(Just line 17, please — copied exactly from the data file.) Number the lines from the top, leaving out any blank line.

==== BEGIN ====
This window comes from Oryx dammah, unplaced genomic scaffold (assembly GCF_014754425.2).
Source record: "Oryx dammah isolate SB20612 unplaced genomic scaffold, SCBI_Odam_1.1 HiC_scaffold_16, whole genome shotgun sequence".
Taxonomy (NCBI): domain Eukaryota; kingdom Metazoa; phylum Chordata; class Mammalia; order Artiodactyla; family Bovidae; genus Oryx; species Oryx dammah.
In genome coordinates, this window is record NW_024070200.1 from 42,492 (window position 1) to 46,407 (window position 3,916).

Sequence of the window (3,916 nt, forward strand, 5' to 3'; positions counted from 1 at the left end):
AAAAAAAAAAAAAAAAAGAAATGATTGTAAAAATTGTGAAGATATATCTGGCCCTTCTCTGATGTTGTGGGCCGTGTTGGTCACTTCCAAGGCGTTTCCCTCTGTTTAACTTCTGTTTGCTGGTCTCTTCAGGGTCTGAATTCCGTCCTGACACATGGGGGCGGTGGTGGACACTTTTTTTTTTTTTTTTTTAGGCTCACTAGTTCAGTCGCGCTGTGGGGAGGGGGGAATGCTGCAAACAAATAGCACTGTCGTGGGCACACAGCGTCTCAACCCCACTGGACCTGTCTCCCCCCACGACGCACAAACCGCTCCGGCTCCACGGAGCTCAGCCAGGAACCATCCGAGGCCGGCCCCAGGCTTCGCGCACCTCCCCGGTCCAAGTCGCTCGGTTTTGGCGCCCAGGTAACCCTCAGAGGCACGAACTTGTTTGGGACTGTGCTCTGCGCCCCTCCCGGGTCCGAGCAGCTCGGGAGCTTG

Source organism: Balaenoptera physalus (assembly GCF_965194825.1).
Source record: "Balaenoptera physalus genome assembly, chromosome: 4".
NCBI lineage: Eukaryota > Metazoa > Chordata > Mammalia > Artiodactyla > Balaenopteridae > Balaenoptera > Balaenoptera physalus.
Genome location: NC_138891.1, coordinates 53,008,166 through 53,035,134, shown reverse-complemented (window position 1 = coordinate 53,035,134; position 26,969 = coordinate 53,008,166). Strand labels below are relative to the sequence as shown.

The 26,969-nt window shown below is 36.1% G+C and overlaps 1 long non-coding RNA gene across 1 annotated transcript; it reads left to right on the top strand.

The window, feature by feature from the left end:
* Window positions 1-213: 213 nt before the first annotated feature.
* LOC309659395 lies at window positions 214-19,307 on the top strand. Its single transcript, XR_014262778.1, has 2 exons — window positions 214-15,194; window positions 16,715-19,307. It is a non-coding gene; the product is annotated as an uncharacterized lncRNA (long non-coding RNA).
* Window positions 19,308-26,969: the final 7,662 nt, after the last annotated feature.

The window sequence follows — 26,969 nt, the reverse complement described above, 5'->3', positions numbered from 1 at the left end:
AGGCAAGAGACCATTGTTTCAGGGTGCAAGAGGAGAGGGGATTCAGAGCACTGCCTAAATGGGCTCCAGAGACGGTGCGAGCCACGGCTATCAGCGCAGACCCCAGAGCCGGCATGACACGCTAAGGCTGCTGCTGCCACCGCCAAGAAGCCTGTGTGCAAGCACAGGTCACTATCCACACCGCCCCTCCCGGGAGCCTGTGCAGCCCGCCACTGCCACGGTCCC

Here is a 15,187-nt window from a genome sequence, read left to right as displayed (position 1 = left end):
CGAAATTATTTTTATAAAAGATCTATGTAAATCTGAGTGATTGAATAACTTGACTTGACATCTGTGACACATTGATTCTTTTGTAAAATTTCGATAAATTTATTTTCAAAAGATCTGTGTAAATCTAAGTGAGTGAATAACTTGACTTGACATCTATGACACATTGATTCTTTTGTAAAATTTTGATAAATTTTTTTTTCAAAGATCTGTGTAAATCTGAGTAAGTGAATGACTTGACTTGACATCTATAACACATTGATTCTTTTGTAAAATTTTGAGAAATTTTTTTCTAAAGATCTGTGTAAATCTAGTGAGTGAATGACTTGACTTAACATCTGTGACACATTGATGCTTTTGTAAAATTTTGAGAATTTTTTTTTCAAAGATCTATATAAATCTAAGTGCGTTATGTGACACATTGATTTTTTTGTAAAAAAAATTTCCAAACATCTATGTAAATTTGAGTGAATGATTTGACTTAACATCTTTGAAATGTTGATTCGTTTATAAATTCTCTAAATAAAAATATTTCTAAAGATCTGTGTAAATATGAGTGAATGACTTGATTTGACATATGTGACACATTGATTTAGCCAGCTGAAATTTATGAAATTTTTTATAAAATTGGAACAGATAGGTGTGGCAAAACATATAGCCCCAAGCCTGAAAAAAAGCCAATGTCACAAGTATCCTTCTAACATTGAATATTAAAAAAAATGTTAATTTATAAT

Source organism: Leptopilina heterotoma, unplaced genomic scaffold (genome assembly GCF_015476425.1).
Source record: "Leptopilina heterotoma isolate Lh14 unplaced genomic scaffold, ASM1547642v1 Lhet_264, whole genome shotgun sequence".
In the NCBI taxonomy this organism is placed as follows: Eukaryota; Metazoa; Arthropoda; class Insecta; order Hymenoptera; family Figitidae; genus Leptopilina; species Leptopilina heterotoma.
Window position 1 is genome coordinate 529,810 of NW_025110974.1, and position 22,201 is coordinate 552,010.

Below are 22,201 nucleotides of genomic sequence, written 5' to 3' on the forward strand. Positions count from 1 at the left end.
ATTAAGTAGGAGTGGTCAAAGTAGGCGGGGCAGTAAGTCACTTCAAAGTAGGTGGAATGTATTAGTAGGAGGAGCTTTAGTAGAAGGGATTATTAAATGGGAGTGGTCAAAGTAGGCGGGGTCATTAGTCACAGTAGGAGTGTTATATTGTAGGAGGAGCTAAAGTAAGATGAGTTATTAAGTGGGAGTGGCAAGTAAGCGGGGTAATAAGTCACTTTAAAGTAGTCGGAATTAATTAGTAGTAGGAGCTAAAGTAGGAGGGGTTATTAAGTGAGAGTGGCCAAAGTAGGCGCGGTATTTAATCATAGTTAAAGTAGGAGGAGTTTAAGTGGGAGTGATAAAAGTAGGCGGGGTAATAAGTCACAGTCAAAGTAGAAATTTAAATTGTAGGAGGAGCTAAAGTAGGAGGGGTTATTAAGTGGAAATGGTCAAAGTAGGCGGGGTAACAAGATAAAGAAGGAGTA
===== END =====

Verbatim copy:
AGGCAAGAGACCATTGTTTCAGGGTGCAAGAGGAGAGGGGATTCAGAGCACTGCCTAAATGGGCTCCAGAGACGGTGCGAGCCACGGCTATCAGCGCAGACCCCAGAGCCGGCATGACACGCTAAGGCTGCTGCTGCCACCGCCAAGAAGCCTGTGTGCAAGCACAGGTCACTATCCACACCGCCCCTCCCGGGAGCCTGTGCAGCCCGCCACTGCCACGGTCCC